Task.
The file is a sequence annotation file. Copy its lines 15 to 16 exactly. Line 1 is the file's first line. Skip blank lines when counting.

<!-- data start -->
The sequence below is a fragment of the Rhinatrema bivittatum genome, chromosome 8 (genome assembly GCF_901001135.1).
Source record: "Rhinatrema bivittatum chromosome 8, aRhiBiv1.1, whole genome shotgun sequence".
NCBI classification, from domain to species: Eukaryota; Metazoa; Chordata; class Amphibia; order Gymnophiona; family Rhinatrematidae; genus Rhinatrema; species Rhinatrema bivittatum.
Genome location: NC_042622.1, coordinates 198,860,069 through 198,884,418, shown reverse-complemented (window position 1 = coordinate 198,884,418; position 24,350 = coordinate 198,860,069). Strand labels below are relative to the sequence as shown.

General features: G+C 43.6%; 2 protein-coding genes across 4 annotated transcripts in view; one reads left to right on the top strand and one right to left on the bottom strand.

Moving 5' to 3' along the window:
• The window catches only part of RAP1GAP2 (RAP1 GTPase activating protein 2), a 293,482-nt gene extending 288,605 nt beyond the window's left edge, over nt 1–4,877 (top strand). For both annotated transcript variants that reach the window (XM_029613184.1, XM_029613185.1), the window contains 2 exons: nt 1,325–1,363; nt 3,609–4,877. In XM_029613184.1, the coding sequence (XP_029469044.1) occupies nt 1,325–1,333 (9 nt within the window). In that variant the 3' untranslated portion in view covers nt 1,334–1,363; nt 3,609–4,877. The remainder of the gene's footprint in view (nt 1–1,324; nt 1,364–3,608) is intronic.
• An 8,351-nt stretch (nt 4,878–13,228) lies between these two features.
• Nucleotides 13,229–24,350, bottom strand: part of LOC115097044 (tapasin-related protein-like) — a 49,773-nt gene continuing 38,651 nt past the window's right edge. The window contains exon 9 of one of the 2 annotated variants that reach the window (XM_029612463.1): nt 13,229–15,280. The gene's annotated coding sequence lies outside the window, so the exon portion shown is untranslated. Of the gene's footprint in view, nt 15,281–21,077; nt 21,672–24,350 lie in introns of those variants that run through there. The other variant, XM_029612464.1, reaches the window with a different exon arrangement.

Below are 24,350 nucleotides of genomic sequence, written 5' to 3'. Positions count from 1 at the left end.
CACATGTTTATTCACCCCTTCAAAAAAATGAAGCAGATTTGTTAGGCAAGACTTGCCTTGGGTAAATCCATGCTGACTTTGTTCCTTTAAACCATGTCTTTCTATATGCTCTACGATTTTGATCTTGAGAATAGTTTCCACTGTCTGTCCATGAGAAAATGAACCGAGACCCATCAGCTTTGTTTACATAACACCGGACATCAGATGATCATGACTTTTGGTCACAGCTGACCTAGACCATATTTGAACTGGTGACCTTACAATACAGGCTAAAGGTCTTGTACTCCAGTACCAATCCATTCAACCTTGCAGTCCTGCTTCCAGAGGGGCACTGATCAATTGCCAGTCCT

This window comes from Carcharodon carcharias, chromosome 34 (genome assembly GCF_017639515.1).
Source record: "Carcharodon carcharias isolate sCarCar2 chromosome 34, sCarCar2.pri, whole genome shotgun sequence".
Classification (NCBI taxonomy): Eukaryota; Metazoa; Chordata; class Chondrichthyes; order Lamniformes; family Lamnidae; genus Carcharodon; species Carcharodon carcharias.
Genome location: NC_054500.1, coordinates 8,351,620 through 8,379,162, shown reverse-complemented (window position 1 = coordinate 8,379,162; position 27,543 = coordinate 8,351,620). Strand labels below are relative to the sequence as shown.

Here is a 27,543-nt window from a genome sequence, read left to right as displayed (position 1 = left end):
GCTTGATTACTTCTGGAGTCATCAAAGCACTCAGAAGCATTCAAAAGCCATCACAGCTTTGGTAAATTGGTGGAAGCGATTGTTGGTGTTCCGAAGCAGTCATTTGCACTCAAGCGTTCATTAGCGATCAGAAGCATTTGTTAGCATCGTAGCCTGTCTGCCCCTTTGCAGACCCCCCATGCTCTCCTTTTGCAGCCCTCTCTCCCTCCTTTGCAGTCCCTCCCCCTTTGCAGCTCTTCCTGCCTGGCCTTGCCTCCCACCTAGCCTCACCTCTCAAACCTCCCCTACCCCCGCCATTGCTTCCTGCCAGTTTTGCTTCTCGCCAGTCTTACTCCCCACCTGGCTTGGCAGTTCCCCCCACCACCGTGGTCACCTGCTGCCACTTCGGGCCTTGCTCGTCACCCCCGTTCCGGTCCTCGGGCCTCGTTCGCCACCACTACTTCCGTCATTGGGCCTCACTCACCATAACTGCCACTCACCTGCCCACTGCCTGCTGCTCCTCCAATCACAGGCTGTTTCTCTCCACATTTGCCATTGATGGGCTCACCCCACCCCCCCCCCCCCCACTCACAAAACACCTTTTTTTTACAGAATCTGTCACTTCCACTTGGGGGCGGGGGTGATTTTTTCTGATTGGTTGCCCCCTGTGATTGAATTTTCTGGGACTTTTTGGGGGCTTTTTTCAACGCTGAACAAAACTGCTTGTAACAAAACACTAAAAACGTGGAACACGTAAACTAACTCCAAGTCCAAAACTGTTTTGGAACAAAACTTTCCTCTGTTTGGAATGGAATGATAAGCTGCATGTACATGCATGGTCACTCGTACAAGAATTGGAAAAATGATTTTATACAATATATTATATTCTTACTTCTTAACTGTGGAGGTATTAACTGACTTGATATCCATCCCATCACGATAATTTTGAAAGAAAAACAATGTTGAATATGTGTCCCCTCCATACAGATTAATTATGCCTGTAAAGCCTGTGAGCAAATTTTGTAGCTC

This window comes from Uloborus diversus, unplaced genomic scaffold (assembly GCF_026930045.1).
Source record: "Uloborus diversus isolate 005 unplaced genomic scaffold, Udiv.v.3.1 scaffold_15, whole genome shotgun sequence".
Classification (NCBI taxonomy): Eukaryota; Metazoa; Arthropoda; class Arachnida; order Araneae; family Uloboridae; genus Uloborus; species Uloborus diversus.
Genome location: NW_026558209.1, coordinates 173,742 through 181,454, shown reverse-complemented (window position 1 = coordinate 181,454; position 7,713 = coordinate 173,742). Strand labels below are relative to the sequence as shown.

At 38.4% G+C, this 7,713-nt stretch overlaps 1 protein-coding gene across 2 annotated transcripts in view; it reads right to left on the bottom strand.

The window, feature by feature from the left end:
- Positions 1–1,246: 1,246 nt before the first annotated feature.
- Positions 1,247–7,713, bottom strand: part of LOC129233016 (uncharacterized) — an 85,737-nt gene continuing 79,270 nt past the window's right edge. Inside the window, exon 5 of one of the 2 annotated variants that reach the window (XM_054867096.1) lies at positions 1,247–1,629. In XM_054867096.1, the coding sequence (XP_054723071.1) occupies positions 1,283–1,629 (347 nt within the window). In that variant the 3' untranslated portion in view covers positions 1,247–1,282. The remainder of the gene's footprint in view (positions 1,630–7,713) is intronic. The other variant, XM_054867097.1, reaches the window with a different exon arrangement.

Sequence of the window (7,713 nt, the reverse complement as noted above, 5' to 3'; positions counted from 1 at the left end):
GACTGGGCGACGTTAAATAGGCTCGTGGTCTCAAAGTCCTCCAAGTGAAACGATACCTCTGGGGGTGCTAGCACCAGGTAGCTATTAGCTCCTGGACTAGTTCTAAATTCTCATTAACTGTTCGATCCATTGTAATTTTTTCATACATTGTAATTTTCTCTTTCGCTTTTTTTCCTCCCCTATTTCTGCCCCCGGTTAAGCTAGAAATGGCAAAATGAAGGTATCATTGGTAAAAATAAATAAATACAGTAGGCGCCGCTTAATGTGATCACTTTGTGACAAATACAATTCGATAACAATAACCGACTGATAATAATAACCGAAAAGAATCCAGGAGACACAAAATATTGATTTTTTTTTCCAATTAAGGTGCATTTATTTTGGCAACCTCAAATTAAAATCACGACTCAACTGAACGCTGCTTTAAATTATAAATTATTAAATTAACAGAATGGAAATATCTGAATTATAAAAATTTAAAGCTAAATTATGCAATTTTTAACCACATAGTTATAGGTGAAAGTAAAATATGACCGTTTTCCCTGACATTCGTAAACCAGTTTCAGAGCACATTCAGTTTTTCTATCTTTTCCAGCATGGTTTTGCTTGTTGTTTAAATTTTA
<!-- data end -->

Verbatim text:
Genome location: NC_054500.1, coordinates 8,351,620 through 8,379,162, shown reverse-complemented (window position 1 = coordinate 8,379,162; position 27,543 = coordinate 8,351,620). Strand labels below are relative to the sequence as shown.

Here is a 27,543-nt window from a genome sequence, read left to right as displayed (position 1 = left end):